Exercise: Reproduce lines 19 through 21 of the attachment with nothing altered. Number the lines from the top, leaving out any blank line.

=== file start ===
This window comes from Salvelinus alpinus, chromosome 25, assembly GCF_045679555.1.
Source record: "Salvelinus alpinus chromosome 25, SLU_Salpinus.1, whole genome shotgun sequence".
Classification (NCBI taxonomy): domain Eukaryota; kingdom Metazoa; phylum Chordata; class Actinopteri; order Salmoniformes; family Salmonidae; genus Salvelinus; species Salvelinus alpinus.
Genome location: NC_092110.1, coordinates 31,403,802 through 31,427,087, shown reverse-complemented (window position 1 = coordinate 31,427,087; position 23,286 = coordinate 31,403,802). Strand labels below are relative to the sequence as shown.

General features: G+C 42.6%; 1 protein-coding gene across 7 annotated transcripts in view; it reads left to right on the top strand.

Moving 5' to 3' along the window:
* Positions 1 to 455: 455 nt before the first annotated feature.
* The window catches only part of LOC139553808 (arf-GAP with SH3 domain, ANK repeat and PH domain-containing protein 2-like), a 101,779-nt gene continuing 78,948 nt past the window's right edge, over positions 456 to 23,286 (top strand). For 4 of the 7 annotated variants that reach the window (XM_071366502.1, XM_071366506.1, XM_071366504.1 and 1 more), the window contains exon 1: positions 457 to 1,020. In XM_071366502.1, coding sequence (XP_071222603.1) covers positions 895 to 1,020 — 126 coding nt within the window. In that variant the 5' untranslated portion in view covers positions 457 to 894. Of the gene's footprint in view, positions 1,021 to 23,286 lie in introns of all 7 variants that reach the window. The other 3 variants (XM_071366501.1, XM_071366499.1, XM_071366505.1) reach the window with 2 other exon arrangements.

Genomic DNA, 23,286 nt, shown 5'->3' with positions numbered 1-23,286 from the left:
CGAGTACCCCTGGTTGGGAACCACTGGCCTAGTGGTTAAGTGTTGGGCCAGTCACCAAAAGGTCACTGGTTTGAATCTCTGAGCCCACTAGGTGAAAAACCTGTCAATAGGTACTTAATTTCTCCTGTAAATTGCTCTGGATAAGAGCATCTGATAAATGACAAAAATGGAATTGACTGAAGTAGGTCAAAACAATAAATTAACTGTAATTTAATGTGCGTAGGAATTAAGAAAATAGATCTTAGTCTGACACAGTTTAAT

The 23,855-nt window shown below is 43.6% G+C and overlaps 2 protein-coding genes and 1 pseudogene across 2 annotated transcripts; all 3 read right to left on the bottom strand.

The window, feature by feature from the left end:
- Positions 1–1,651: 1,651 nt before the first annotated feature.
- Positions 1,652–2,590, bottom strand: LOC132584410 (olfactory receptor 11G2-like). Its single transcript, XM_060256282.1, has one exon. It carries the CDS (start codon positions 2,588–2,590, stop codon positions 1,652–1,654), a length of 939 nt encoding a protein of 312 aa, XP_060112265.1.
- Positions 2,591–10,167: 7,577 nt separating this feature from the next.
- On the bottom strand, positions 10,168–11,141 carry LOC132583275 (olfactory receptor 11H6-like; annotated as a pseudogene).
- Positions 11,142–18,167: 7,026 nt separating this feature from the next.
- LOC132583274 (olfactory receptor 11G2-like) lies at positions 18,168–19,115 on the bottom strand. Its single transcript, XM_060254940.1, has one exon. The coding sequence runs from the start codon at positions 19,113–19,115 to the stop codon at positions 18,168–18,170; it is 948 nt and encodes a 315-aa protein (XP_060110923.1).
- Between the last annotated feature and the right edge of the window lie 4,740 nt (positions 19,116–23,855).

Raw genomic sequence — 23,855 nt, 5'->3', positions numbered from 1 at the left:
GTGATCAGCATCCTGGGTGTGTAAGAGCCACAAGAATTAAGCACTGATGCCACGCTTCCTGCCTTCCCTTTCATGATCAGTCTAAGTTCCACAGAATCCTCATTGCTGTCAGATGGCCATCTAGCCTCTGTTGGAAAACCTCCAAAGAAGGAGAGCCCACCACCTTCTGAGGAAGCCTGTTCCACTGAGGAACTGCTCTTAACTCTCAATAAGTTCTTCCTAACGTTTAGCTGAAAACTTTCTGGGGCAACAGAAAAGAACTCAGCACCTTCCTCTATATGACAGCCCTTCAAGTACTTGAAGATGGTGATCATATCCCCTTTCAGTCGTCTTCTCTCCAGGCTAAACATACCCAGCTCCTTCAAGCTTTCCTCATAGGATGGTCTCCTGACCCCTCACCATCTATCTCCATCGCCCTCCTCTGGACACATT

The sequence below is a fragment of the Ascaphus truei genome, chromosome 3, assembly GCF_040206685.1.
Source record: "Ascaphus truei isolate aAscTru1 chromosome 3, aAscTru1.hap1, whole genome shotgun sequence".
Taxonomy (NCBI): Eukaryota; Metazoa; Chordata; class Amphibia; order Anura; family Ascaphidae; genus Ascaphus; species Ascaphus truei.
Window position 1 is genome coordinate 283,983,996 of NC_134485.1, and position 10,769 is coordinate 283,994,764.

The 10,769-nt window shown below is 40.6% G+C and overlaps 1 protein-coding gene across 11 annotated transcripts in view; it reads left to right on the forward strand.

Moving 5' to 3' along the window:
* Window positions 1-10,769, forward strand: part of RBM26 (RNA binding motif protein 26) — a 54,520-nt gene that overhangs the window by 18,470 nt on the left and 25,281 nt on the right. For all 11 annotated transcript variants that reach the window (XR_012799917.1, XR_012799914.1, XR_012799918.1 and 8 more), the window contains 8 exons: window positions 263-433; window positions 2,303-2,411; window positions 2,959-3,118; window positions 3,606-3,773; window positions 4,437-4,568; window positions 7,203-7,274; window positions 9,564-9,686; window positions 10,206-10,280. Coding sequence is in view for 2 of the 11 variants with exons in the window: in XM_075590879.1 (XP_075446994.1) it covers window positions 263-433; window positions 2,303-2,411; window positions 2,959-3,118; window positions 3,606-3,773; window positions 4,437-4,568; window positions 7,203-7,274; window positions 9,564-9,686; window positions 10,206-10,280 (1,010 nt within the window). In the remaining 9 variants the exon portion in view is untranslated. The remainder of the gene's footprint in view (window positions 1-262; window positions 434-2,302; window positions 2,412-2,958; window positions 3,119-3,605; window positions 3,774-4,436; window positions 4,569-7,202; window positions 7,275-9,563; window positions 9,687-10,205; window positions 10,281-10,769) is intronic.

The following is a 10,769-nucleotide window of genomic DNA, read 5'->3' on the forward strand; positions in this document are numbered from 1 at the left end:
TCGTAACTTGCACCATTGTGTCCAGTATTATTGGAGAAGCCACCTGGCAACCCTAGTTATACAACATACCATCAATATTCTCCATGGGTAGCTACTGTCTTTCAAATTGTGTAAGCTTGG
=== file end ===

- Between the last annotated feature and the right edge of the window lie 4,740 nt (positions 19,116–23,855).

Raw genomic sequence — 23,855 nt, 5'->3', positions numbered from 1 at the left:
GTGATCAGCATCCTGGGTGTGTAAGAGCCACAAGAATTAAGCACTGATGCCACGCTTCCTGCCTTCCCTTTCATGATCAGTCTAAGTTCCACAGAATCCTCATTGCTGTCAGATGGCCATCTAGCCTCTGTTGGAAAACCTCCAAAGAAGGAGAGCCCACCACCTTCTGAGGAAGCCTGTTCCACTGAGGAACTGCTCTTAACTCTCAATAAGTTCTTCCTAACGTTTAGCTGAAAACTTTCTGGGGCAACAGAAAAGAACTCAGCACCTTCCTCTATATGACAGCCCTTCAAGTACTTGAAGATGGTGATCATATCCCCTTTCAGTCGTCTTCTCTCCAGGCTAAACATACCCAGCTCCTTCAAGCTTTCCTCATAGGATGGTCTCCTGACCCCTCACCATCTATCTCCATCGCCCTCCTCTGGACACATT